Asphalt has been around for a long time. The first reference to it, that we know about, is from about 2600 hundred years ago – when it made for a smooth ride on the streets of Babylon.
But while asphalt has been paving the way for our rides ever since, there’s always room for improvement. And today, the new addition is – plastic.
That’s plastic, as in the kinds of plastic that often get tossed out today into the trash, like grocery bags and cling wrap made from a specific type of polyethylene. Instead, Dow Chemical is working on a new asphalt that uses old polyethylene to make new (and better roads).
The project started overseas, where Dow worked with Thailand, with Indonesia and with India (all countries where the issue of plastic ending up as trash, is a significant problem) on blending plastic into asphalt. 26 miles of road, and more than 100 tons of plastic later – Dow is bringing its secret sauce home.
In fact, you could drive on one of those plastic roads today, here in the United States – although, you’d have to work for Dow Chemical, at its plant in Freeport, Texas – which is where you’d find two test “tracks”, Gulfstream Road and Plastics Road (and who says engineers don’t have a sense of humor).
(Photo from Dow Chemical)
So – putting plastic that might otherwise end up in the trash – into pavement for our streets – that’s an obvious good thing. But that’s not the only good thing about a plastic road.
By one estimate, roads paved in asphalt made with plastic last longer – maybe THREE TIMES as long as regular asphalt. The plastic asphalt is more resistant to corrosion – aka, the cause of potholes, and that should be welcome news to anyone who drives or bikes.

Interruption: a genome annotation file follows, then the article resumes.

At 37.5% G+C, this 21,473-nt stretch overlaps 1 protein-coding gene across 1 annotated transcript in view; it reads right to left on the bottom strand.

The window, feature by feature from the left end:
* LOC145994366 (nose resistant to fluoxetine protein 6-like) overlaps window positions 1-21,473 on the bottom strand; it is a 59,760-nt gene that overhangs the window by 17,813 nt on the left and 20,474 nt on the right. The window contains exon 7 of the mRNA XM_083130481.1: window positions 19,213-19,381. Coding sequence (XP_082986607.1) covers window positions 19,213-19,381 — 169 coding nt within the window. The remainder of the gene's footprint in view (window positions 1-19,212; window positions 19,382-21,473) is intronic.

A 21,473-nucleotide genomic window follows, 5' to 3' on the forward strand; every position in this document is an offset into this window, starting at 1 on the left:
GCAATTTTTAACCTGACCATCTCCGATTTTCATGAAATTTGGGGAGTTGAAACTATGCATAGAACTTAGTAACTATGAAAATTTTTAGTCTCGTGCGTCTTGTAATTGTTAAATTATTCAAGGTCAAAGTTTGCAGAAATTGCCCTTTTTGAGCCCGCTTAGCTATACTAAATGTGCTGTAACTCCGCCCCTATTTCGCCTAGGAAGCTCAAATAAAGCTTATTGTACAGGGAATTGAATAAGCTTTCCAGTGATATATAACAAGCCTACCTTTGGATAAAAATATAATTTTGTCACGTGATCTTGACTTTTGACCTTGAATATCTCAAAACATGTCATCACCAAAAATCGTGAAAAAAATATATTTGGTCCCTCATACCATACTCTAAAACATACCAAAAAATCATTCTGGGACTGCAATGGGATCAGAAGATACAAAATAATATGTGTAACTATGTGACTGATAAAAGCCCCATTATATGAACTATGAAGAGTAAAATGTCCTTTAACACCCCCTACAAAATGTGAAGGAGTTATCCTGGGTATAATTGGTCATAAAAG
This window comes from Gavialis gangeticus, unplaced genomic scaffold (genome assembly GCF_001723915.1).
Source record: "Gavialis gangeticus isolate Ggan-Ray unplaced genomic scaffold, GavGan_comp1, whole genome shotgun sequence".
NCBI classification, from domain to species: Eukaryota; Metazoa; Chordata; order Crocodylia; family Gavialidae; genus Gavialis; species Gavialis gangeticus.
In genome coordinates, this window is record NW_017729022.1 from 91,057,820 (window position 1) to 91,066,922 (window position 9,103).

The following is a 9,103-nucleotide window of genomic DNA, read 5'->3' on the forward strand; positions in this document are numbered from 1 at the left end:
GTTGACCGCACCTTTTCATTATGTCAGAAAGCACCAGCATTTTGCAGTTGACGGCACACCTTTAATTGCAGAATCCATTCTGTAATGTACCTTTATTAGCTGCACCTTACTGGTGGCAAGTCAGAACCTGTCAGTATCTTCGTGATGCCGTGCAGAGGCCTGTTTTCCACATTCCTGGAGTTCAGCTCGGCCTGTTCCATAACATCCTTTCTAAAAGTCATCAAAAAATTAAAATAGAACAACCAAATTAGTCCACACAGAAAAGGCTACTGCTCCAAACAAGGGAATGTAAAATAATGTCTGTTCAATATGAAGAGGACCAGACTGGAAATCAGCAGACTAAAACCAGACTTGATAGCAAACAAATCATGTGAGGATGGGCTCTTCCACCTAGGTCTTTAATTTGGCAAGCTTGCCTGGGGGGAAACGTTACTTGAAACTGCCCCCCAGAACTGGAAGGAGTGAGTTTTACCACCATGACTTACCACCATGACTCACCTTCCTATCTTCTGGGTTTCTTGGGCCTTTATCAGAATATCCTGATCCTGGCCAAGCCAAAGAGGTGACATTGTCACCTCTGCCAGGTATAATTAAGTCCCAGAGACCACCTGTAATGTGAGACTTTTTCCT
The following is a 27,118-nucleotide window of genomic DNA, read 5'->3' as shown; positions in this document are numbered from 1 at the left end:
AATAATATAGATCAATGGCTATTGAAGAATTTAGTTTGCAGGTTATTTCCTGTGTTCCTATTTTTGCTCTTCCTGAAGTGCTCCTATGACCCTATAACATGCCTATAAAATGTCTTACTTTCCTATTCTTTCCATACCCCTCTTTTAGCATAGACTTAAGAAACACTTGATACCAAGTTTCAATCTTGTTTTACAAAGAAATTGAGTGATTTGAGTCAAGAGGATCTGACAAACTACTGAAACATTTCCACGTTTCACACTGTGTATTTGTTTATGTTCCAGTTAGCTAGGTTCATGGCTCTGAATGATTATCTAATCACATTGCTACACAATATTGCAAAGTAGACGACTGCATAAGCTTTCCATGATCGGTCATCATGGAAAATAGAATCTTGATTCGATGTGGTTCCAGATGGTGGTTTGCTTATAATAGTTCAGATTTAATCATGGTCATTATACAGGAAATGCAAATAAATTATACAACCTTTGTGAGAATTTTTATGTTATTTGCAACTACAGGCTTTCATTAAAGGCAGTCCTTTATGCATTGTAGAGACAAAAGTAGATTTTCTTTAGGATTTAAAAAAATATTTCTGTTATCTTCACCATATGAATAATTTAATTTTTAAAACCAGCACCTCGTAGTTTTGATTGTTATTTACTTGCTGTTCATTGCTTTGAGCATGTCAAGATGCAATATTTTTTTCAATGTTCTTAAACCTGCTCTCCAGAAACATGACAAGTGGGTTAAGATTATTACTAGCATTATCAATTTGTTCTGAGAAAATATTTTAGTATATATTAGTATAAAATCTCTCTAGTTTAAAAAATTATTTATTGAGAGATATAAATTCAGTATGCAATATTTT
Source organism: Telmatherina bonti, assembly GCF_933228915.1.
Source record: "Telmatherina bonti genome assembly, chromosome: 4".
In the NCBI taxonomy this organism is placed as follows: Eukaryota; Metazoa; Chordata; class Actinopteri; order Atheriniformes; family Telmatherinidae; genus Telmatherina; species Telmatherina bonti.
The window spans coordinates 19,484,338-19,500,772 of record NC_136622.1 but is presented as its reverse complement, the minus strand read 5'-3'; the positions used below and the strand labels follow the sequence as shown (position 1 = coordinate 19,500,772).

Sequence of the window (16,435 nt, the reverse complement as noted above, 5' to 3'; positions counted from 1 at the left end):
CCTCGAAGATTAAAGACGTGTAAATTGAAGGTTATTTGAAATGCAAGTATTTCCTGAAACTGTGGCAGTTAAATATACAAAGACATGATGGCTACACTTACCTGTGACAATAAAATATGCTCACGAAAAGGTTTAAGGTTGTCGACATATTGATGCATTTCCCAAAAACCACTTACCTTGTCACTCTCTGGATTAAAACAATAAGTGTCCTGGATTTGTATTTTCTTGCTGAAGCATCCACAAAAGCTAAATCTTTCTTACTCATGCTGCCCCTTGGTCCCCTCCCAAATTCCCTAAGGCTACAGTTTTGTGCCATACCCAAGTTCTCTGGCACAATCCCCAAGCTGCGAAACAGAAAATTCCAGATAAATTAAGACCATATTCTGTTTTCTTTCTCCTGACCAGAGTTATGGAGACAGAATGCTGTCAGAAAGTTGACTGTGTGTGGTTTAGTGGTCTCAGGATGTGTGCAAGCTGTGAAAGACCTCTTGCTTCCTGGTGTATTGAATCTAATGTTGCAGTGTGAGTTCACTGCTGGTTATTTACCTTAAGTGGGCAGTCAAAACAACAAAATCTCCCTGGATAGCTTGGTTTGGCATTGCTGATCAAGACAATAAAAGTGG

And (yes, there’s still more) – the road-ologists (ok, we made that job title up – but the work is for real) say that when roads are in better shape, we use less fuel when we drive on them. And using less fuel means fewer emissions, and we save a few bucks too (not to mention the savings from NOT having to take your car in for an alignment after a close encounter with a pothole).
Right now, the U.S. version of this pavement is in the beta stage – being thoroughly tested at that Dow plant in Texas. But given the record of success elsewhere – you might well see (or maybe “feel” is more accurate) a little plastic in your asphalt in the not-so-distant future.
And that blend of chemistry and manufacturing innovation – coming up with a way to (re)use plastic – to help solve the problem of keeping used plastic out of the trash – that’s a clear road forward.